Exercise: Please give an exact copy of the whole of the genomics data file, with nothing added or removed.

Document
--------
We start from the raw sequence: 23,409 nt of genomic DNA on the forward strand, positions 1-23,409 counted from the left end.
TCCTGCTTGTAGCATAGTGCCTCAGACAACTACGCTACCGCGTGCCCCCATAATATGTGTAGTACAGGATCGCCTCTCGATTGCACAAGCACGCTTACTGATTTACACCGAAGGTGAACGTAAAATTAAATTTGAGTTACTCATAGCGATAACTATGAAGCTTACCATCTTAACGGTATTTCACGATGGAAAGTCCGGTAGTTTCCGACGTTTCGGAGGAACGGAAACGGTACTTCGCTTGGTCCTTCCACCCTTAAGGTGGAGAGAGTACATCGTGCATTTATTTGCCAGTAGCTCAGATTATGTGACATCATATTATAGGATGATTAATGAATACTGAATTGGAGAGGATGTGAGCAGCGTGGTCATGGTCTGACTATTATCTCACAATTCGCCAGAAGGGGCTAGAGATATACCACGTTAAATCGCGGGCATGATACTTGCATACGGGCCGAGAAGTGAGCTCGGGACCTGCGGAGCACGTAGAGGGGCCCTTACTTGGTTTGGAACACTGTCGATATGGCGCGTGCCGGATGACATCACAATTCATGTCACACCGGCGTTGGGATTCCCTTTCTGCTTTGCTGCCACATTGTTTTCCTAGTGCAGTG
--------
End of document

We start from the raw sequence: 23,409 nt of genomic DNA on the forward strand, positions 1-23,409 counted from the left end.
TCCTGCTTGTAGCATAGTGCCTCAGACAACTACGCTACCGCGTGCCCCCATAATATGTGTAGTACAGGATCGCCTCTCGATTGCACAAGCACGCTTACTGATTTACACCGAAGGTGAACGTAAAATTAAATTTGAGTTACTCATAGCGATAACTATGAAGCTTACCATCTTAACGGTATTTCACGATGGAAAGTCCGGTAGTTTCCGACGTTTCGGAGGAACGGAAACGGTACTTCGCTTGGTCCTTCCACCCTTAAGGTGGAGAGAGTACATCGTGCATTTATTTGCCAGTAGCTCAGATTATGTGACATCATATTATAGGATGATTAATGAATACTGAATTGGAGAGGATGTGAGCAGCGTGGTCATGGTCTGACTATTATCTCACAATTCGCCAGAAGGGGCTAGAGATATACCACGTTAAATCGCGGGCATGATACTTGCATACGGGCCGAGAAGTGAGCTCGGGACCTGCGGAGCACGTAGAGGGGCCCTTACTTGGTTTGGAACACTGTCGATATGGCGCGTGCCGGATGACATCACAATTCATGTCACACCGGCGTTGGGATTCCCTTTCTGCTTTGCTGCCACATTGTTTTCCTAGTGCAGTG